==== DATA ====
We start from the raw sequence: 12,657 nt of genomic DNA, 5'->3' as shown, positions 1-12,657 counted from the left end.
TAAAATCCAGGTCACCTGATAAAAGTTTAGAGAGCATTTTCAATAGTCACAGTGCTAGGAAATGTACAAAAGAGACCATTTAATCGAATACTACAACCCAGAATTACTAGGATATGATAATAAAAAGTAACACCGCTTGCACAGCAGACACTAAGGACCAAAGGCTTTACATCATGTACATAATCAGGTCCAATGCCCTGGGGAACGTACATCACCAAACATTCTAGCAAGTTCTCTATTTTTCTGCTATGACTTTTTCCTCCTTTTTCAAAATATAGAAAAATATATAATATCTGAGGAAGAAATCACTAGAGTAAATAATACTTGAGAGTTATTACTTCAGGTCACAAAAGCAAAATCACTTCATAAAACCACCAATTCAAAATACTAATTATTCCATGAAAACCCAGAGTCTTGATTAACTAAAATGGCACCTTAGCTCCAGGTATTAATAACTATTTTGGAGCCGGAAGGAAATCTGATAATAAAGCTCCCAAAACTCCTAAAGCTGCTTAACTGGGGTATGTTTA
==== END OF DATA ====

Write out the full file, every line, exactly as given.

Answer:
We start from the raw sequence: 12,657 nt of genomic DNA, 5'->3' as shown, positions 1-12,657 counted from the left end.
TAAAATCCAGGTCACCTGATAAAAGTTTAGAGAGCATTTTCAATAGTCACAGTGCTAGGAAATGTACAAAAGAGACCATTTAATCGAATACTACAACCCAGAATTACTAGGATATGATAATAAAAAGTAACACCGCTTGCACAGCAGACACTAAGGACCAAAGGCTTTACATCATGTACATAATCAGGTCCAATGCCCTGGGGAACGTACATCACCAAACATTCTAGCAAGTTCTCTATTTTTCTGCTATGACTTTTTCCTCCTTTTTCAAAATATAGAAAAATATATAATATCTGAGGAAGAAATCACTAGAGTAAATAATACTTGAGAGTTATTACTTCAGGTCACAAAAGCAAAATCACTTCATAAAACCACCAATTCAAAATACTAATTATTCCATGAAAACCCAGAGTCTTGATTAACTAAAATGGCACCTTAGCTCCAGGTATTAATAACTATTTTGGAGCCGGAAGGAAATCTGATAATAAAGCTCCCAAAACTCCTAAAGCTGCTTAACTGGGGTATGTTTA